Long chain ceramides help form the “glue” between skin cells, bolstering your skin barrier’s strength, suppleness, and smoothness.
The skin barrier in healthy people tends to be made up of more long chain ceramides.
Why are Ceramides So Important for Eczema?
Ceramides play a crucial role in the development and management of eczema due to their involvement in maintaining skin barrier function, affecting the skin's lipid content, and influencing the microbial life on the skin.(KOH 2022)
One of the primary causes of eczema is a dysfunctional skin barrier, primarily through the lack of long chain ceramides, which allows for increased moisture loss and exposure to allergens and irritants.(COD 2003)
A weakened skin barrier in eczema patients is often associated with imbalances in ceramide composition, specifically:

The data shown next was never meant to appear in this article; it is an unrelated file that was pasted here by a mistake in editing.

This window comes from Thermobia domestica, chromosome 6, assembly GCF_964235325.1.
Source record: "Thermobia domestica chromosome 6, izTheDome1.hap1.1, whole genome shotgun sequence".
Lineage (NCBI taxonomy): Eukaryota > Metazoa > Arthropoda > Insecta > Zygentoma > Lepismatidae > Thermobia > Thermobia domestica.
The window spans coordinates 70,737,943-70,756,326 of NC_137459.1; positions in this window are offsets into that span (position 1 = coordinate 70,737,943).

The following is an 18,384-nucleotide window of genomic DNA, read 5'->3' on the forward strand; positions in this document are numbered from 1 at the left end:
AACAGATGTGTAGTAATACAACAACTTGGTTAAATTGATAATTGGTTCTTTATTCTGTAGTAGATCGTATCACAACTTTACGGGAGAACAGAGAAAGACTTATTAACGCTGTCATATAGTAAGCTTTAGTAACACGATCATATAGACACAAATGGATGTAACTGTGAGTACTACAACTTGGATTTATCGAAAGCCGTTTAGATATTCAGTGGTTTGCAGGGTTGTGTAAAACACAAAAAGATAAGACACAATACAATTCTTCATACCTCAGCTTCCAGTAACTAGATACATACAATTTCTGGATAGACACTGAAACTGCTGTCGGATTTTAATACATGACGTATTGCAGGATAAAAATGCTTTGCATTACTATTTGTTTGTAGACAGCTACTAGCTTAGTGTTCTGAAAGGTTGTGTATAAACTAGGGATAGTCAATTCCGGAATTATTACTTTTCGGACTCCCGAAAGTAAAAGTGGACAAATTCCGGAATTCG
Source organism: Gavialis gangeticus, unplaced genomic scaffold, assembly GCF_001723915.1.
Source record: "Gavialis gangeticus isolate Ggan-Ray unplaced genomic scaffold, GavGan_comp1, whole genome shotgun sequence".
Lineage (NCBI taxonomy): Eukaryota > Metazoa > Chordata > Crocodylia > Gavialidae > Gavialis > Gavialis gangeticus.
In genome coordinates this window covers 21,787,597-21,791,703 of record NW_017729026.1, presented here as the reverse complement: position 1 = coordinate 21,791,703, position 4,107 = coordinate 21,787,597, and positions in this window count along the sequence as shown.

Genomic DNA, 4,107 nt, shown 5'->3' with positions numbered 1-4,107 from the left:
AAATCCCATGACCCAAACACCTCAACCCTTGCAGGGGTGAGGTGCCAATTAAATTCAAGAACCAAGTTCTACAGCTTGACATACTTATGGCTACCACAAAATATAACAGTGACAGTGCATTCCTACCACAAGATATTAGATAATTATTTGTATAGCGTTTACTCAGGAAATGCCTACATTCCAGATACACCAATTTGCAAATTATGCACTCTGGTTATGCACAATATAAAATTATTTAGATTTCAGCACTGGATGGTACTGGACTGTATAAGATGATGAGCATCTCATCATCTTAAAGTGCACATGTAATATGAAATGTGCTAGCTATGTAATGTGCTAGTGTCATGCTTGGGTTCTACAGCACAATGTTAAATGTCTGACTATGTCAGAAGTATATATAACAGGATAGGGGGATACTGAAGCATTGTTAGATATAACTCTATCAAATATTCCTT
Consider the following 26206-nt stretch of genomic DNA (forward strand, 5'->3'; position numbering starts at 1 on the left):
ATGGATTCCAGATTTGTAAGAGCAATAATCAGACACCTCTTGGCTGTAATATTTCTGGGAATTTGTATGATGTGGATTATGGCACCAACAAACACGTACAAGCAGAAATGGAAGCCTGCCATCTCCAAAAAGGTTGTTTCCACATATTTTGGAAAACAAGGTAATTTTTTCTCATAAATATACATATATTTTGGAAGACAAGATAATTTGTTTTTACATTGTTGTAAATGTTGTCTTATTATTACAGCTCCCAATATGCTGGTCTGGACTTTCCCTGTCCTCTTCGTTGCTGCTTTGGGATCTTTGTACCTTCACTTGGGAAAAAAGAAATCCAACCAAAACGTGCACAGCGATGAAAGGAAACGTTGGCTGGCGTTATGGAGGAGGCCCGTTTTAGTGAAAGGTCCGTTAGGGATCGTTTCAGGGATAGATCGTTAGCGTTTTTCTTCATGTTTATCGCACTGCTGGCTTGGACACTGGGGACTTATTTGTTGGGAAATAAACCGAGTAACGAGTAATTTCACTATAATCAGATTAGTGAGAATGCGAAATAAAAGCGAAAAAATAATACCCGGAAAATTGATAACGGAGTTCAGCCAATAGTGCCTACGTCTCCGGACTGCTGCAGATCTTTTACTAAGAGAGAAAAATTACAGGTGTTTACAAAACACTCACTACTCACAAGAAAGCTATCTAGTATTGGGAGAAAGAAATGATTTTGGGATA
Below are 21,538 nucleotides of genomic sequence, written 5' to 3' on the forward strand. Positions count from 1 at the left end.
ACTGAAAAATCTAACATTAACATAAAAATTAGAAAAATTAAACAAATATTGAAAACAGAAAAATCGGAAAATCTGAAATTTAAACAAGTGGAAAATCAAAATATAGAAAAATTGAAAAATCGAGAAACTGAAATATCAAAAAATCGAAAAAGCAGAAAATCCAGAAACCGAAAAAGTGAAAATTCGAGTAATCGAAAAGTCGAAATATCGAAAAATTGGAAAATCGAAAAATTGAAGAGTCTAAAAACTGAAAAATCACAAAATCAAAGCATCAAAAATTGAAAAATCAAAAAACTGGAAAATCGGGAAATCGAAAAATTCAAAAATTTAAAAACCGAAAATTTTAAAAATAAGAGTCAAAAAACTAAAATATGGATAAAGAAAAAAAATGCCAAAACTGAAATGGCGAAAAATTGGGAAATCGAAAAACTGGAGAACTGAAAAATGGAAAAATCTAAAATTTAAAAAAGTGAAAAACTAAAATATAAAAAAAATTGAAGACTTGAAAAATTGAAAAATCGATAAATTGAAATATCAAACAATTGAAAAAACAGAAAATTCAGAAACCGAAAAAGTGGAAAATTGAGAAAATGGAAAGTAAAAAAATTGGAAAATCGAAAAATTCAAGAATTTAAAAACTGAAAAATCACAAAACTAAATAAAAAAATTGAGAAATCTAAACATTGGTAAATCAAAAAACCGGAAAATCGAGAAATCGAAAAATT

Decreased abundance of long chain ceramides
Increased quantity of short chain ceramides
Decreased organization of the ceramides in the barrier
Even the “normal” skin of people with eczema tends to have fewer long chain ceramides than that of a person without eczema, and those ceramides are often poorly organized.(BER 2018) This makes the skin susceptible to triggers and it also makes it harder for the skin to heal during a flare. The immune reaction further disrupts the formation and organization of ceramides, often leading to the flare spreading across the skin.